Sunday 25 February 2018

Video: 'Michael Jackson caused his own death with overdose' trial told in summing up

Dr Conrad Murray could face four years in prison
Dr Conrad Murray could face four years in prison

THE singer "paid with his life" for the criminal negligence of his personal doctor, prosecutors told a Los Angeles jury at the trial reaches an end.

Michael Jackson lived in a "pharmacological Never Never Land" in which he had easy access to an array of prescription drugs, it emerged during the trial of Dr Conrad Murray.

The singer died at the age of 50 at his rented Los Angeles mansion on June 25 2009 with a cocktail of sedatives and anaesthetics in his body.

Summing up for the defence, Dr Murray's lawyer Ed Chernoff told the jury:

“The prosecution are asking you to convict Conrad Murray for the actions of Michael Jackson.

“Somebody’s got to say it. If it was anybody else but Michael Jackson would this doctor be here today?”

He urged the jury to closely consider Murray's lengthy interview with police and said his words show he did not give Jackson the deadly dose.

The jury was sent out to deliberate on Thursday evening, and will formally start on Friday.

The court in Los Angeles heard the so-called King of Pop used the nickname "milk" for propofol - the powerful anaesthetic that killed him.

As well as taking the liquid drug, which is not meant to be a sleep aid, the star was given diazepam (Valium), lorazepam (Ativan) and midazolam (Versed) during a 10-hour period throughout the night and morning leading to his death.

During the trial Dr Steven Shafer, an expert on propofol, said it was almost unheard of to give the drug as a treatment for insomnia when normally it is used before surgery in hospitals.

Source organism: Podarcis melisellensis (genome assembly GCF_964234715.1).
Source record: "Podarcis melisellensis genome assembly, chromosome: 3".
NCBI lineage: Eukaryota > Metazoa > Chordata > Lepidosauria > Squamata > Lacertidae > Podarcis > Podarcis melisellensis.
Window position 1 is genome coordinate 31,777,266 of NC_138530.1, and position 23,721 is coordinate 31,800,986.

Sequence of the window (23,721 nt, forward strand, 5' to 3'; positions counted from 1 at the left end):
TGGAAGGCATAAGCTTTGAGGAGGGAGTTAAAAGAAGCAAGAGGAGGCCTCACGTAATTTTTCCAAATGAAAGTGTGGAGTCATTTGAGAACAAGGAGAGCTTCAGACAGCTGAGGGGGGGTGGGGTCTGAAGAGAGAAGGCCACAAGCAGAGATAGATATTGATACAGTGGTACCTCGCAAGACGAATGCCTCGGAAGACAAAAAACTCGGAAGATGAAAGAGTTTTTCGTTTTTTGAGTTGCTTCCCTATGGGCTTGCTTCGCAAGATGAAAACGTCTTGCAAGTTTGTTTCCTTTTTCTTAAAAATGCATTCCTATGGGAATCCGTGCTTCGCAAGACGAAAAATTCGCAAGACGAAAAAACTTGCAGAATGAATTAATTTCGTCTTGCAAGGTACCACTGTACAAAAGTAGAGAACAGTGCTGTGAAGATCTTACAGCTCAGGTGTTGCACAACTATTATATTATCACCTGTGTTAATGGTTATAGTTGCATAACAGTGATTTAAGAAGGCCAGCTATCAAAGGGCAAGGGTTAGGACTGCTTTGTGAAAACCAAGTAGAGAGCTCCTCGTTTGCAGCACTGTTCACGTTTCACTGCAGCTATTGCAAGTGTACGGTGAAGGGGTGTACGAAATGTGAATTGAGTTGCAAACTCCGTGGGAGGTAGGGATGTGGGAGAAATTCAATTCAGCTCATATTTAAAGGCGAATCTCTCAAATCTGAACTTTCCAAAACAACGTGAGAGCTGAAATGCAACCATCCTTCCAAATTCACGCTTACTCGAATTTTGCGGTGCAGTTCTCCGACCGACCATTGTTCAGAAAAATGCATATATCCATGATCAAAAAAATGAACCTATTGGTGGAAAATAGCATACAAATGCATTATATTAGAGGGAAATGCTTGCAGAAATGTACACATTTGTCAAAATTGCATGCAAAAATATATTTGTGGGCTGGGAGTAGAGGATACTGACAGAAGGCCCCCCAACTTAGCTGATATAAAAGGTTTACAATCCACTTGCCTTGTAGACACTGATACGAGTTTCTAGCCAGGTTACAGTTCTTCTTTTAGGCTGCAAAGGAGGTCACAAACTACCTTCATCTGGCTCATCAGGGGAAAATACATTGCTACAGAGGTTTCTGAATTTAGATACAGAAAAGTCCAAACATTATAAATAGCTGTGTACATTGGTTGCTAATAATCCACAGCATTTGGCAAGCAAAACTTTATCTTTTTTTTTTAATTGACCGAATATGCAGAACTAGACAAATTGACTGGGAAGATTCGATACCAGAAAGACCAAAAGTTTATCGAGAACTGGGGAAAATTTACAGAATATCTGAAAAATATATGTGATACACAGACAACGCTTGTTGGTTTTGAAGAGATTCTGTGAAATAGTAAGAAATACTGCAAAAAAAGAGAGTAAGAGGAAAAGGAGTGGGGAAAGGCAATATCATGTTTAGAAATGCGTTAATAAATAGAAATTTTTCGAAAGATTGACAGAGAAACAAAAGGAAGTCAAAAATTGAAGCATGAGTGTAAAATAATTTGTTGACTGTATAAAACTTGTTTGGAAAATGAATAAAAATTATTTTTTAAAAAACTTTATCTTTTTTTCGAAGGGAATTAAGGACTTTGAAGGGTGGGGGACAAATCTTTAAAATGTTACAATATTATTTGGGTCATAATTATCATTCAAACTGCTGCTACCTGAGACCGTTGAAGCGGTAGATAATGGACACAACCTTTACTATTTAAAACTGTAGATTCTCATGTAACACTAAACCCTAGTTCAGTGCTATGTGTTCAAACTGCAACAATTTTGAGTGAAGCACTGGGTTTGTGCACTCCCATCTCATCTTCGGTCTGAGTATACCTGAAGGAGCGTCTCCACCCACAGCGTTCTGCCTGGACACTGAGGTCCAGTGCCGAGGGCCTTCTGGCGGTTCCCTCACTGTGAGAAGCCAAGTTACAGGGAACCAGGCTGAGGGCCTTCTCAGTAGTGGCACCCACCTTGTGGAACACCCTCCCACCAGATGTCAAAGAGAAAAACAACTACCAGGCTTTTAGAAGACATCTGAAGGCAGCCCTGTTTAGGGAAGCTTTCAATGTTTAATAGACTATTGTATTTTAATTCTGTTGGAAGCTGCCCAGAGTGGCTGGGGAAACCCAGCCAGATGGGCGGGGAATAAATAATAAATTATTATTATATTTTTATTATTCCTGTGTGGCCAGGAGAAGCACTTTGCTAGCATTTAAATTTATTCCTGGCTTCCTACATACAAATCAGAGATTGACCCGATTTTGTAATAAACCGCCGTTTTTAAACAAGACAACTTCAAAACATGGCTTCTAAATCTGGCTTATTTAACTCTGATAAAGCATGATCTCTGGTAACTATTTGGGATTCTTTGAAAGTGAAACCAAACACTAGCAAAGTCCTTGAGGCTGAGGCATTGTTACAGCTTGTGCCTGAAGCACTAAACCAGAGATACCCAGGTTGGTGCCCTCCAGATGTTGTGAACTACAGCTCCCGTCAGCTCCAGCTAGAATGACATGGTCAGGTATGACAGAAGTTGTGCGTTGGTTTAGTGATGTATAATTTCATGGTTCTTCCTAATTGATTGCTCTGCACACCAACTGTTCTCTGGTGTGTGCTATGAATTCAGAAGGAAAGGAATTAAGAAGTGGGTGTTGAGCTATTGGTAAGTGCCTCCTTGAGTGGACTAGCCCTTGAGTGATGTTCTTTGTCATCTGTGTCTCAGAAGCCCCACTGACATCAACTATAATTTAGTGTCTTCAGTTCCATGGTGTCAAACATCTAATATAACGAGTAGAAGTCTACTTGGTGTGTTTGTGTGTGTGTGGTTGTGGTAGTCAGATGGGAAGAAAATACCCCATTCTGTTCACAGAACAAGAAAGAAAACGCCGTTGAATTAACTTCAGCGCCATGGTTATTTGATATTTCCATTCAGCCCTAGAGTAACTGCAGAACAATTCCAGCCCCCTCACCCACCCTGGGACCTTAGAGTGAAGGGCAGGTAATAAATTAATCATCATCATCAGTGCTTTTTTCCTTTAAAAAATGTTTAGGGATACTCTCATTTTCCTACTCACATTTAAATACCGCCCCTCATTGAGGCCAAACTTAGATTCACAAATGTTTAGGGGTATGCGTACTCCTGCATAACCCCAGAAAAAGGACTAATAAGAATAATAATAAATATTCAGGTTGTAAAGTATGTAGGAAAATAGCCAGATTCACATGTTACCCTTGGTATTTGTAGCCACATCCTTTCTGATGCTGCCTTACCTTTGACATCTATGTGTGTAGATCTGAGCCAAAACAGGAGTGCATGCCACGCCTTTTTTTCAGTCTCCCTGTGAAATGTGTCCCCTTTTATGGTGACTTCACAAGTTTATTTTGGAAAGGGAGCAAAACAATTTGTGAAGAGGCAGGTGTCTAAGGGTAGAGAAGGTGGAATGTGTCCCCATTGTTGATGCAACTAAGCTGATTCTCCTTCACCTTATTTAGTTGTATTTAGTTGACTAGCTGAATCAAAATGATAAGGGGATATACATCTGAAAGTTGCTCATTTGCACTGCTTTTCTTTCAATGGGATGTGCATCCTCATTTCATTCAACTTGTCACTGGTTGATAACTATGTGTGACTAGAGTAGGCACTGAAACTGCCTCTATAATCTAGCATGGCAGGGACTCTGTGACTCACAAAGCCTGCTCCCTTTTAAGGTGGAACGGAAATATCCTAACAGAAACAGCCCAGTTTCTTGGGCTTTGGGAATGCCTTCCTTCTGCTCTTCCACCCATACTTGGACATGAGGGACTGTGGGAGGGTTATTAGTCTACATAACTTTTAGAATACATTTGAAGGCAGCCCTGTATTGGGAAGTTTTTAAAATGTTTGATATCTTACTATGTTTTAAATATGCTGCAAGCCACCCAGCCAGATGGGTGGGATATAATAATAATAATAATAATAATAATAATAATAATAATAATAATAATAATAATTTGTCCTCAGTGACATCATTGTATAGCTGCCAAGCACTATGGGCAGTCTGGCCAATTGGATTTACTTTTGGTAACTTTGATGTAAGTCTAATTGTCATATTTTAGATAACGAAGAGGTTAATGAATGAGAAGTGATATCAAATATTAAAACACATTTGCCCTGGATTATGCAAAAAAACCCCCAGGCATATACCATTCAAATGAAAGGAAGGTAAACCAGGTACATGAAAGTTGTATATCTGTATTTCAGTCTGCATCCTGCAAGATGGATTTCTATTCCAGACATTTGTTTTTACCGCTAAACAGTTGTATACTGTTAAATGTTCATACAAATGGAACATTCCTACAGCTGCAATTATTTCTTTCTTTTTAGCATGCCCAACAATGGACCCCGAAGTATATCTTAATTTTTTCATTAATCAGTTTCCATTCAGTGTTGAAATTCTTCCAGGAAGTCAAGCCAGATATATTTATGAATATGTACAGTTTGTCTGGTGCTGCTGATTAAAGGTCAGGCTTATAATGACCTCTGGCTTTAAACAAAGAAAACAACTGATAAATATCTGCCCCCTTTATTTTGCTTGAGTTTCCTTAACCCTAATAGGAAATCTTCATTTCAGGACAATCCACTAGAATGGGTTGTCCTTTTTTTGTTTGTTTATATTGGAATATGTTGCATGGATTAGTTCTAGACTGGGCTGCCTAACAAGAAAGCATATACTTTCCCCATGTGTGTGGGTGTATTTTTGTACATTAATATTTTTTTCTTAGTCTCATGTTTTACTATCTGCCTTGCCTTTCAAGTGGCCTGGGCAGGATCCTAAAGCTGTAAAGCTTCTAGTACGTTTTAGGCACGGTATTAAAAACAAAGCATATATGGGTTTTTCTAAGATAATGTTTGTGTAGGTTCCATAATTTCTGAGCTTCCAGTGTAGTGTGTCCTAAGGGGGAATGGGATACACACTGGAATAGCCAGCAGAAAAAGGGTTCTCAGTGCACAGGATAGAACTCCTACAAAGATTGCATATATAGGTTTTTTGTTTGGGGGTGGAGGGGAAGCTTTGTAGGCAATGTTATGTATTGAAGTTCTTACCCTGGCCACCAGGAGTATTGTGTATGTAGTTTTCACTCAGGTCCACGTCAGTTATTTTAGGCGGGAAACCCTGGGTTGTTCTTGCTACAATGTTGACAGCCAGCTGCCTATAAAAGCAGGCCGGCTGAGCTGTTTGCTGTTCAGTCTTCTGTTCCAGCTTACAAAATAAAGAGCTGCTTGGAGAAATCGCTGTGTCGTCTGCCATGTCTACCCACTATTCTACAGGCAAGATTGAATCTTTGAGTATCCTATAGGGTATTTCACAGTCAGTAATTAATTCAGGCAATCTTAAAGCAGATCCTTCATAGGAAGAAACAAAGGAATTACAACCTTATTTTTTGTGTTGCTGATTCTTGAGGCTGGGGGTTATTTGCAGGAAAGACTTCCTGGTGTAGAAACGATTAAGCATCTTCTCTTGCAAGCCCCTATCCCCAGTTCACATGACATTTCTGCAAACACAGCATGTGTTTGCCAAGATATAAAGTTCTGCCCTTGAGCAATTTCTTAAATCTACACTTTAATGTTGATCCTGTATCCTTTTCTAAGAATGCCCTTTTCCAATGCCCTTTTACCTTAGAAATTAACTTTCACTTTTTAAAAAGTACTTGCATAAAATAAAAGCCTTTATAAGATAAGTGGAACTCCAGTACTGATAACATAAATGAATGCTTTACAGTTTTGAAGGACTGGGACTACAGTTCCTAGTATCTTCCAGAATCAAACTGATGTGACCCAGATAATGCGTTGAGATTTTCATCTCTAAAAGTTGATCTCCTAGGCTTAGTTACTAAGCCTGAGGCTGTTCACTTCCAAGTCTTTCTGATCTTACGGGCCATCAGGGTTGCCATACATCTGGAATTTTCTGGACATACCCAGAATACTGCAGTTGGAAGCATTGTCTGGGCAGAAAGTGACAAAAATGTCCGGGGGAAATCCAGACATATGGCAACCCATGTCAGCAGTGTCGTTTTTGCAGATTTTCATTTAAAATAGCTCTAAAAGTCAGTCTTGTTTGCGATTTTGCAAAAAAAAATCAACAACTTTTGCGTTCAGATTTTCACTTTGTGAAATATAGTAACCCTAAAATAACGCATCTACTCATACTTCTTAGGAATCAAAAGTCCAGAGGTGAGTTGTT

He told the court: "We are in pharmacological Never Never Land here. Something that's only been done to Michael Jackson."

The expert said Murray, Jackson's personal physician, was more like a member of staff at Jackson's beck and call than a doctor.

"Conrad Murray said yes, and that is what an employee does," he said.

"And I do not see a difference between Conrad Murray saying yes to a request that Michael Jackson is making, and an employee who cleans the house agreeing to a request of Michael Jackson."

Another expert, Dr Nader Kamanger, told the jurors: "This cocktail (of drugs) was a recipe for disaster."

Asked by Murray's lawyer Michael Flanagan if propofol could have caused the star's death, he replied: "Absolutely. Absolutely."

At one stage during the trial, jurors were shown more than three dozen bottles of prescription medications to demonstrate the quantities of drugs kept for the star.

They were also played a recording of a drugged-up Jackson talking about his forthcoming shows.

"We have to be phenomenal," his slurred voice echoed around the court.

"When people leave this show, when people leave my show, I want them to say, 'I've never seen nothing like this in my life.

"Go. Go. I've never seen nothing like this. Go. It's amazing. He's the greatest entertainer in the world'."

Jackson was not the only American mega-star with an appetite for over-the-counter drugs.

Some of the most famous stars from the world of showbusiness have battled with addiction, and it cost some their lives.

Elvis Presley was hooked on painkillers, and the King of Rock and Roll died after years of drug abuse.

Heath Ledger, the Hollywood actor, died of an accidental overdose of painkillers, sleeping pills, anti-anxiety medication and other prescription drugs in New York in January 2008.

Irish Independent

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